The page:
English-American rock band, Foreigner created a straight ahead rock sound augmented with keyboards, that in part defined rock music during the late 1970s and early 1980s. Foreigner formed in 1976 and released their self-titled debut in 1977. The band’s penchant for hard-driving songs that were lyrically clear.
The band formed in New York City in 1976. By 1977, when the band released their first album, America’s popular music soundscape was populated by disco, singer-songwriter vehicles and hard rock bands. In a market that was no stranger to rock ‘n’ roll, Foreigner managed to stand out.
Foreigner’s classic sound consists of Lou Gramm’s full-throated vocals and the guitar work of Mick Jones. Time would prove that Gramm’s vocals were capable of not only belting out powerhouse rock songs, but could soften a bit to capture the heartfelt messages of love songs. The most obvious examples are 1981’s “Waiting for a Girl Like You” and 1984’s “I Want To Know What Love Is.”
Unfortunately, the oft-repeated story of a band that helps to define one era, struggles to find an audience in subsequent eras is true of Foreigner. While Gramm left the band twice and scored hits on his own, Foreigner continues well into the 21st century with singer Kelly Hansen, formerly of Hurricane.
Despite the changing course of popular music trends, Foreigner has sold more than 80 million albums worldwide. Approximately half of which were sold in the US.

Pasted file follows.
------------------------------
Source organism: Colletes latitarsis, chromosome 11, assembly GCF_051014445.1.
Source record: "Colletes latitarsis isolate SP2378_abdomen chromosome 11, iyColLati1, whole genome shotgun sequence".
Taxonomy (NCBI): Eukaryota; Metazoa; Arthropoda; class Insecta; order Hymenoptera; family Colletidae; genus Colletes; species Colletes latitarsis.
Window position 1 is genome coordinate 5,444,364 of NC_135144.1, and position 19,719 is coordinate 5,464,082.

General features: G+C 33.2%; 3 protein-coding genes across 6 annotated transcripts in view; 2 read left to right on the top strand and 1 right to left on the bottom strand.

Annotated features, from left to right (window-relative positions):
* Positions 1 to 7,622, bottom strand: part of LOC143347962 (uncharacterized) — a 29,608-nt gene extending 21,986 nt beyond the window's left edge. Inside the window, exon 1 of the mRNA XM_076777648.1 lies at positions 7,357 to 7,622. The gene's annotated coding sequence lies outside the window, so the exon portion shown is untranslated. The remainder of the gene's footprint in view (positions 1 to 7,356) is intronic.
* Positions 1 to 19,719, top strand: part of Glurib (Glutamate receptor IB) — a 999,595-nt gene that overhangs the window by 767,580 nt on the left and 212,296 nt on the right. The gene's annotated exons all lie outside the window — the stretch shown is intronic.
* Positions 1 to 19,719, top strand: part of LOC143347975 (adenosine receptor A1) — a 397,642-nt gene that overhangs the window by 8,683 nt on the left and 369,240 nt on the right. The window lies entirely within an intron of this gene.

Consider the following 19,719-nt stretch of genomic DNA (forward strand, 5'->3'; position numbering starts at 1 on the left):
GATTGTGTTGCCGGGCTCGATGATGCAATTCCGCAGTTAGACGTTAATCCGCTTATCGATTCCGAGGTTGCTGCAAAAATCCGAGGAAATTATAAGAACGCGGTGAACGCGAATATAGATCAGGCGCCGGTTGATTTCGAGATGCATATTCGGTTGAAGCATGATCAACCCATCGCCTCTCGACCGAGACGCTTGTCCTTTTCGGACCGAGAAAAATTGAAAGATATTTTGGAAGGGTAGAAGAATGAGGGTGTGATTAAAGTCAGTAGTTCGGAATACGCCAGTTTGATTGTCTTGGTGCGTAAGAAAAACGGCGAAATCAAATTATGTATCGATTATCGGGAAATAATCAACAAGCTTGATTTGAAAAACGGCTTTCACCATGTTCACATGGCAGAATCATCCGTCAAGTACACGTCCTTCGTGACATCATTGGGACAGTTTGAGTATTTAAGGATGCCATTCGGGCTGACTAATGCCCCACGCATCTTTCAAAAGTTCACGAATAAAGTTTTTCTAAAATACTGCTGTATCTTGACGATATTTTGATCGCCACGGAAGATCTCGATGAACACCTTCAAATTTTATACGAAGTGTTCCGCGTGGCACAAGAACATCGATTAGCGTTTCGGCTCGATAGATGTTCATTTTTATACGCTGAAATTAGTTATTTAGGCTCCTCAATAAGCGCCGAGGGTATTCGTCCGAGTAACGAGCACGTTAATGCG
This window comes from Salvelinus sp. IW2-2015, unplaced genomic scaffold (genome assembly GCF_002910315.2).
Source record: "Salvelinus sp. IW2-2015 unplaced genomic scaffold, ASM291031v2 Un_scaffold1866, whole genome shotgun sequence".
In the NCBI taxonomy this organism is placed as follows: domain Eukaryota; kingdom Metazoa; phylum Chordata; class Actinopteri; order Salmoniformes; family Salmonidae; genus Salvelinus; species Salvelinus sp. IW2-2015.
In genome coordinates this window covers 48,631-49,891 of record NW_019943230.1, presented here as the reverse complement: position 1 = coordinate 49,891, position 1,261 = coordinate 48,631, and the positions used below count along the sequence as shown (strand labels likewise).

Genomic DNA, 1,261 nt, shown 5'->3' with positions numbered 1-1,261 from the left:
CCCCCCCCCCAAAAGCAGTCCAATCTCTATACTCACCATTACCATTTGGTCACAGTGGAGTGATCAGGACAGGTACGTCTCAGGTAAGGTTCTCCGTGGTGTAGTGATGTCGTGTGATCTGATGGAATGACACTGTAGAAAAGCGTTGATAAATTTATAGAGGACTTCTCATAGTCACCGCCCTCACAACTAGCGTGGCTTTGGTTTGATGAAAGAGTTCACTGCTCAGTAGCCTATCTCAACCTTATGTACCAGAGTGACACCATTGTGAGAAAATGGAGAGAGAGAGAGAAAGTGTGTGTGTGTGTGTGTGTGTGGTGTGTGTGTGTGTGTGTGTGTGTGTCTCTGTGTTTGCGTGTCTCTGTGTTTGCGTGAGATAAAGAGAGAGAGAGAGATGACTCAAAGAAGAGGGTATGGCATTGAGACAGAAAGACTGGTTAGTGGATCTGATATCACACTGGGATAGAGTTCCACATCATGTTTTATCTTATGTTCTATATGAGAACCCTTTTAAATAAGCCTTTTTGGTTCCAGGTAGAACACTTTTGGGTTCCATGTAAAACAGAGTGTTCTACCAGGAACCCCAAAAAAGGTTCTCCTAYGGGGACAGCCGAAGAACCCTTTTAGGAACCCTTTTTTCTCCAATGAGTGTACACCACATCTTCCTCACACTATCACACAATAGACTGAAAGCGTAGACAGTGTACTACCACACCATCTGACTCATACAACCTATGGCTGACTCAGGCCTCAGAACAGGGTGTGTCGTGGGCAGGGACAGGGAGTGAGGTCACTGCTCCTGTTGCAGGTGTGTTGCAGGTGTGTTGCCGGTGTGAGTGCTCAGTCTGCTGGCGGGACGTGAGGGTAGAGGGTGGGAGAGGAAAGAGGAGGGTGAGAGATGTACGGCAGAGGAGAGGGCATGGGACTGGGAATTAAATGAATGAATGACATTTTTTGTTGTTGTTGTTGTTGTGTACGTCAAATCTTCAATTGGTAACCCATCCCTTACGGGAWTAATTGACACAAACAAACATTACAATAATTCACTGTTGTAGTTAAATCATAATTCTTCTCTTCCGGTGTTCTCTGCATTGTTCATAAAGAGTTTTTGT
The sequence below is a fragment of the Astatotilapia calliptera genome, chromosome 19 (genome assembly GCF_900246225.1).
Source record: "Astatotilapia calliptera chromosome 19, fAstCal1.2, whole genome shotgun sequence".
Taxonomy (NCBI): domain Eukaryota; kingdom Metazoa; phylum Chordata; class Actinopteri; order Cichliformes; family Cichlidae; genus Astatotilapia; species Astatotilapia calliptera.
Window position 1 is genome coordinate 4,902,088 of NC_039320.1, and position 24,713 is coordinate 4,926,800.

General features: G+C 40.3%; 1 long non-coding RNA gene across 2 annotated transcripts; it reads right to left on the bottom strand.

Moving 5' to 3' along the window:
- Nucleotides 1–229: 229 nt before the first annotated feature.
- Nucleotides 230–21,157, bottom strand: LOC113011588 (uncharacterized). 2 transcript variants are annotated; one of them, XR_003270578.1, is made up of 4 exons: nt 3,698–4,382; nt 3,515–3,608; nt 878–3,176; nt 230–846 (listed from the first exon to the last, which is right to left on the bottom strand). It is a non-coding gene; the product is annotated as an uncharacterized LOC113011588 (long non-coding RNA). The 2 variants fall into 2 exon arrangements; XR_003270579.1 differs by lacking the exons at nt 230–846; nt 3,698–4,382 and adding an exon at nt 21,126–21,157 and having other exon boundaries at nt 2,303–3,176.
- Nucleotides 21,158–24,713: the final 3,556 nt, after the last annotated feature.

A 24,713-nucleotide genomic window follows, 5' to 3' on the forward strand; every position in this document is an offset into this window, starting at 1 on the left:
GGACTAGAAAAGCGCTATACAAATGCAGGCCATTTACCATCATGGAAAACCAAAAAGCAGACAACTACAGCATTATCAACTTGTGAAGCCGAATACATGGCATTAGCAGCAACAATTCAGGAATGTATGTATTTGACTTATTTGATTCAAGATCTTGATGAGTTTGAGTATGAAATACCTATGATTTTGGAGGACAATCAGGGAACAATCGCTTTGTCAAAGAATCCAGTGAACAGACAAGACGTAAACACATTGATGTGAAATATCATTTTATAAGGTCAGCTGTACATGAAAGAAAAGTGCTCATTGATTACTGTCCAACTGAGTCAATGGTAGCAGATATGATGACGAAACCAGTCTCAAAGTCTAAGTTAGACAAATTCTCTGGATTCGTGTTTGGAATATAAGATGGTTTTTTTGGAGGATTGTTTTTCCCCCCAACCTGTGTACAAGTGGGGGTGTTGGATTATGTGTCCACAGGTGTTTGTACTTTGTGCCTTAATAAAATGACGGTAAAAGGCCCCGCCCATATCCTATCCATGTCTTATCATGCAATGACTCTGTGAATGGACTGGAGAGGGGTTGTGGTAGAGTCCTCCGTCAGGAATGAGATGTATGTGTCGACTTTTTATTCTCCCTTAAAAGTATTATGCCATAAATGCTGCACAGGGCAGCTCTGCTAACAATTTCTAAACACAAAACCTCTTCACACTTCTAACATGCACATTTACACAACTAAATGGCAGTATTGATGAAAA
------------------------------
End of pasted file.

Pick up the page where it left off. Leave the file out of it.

What follows is a subjective and brief re-cap of Foreigner’s greatest hits.
“Cold As Ice” by Foreigner
The keyboard riff is austere and melds effectively with guitars and drums. Not necessarily a love song, the tune is more about love gone wrong. The lyrics are not difficult to understand, but Gramm’s vocals sear and cut through the soundscape, making listeners believe it when he sings that the woman he is addressing will pay for her emotional misdeeds.
“Double-Vision” by Foreigner
The title track from the band’s sophomore album, “Double-Vision” is almost as in-your-face as Foreigner is likely to get. Lyrics such as ” Feelin’ down and dirty/Feeling kinda mean…” immediately distinguishes this song from any Nice Guy rock tendency Foreigner might be alleged to have. The guitar riff, a fast chug that drives through the song steals the show.
There are no pretty harmonies or lomg breaks to save listeners from the song’s onslaught. Gramm does show his ability to raise his voice and to emphasize phrases without screaming. The backing vocals echo the sentiments of the lead singer. Also, the bass and drums thud heavy enough to supply a sort of menace that the song needs. There is a reason the song is a rock radio staple.
“Rev on the Red Line”: Foreigner takes on street racing
A less-appreciated track from 1979’s “Head Games,” it caught less traction than the album’s title track. Still, there is something about the song and its quite specific storytelling about the world of street racing. From descriptions of the action “Two in a row/everybody knows/at the green light you rev it on the red line…”
The song is an invitation to a world of high revolutions per minute, horsepower and flashy paint jobs. The lyrics also detail the narrator’s struggle to get his license back after getting caught. The keyboards crest during the chorus in a way that reminds some audiences of fast cars cresting a hill. The keyboards are supported by the drums and listeners can feel the successful racer’s triumph. Maybe the song didn’t garner as many listeners as Foreigner’s earlier work, but it is certainly not without merit.
Foreigner’s other hits include “Jukebox Hero,” “Head Games” and “Urgent.”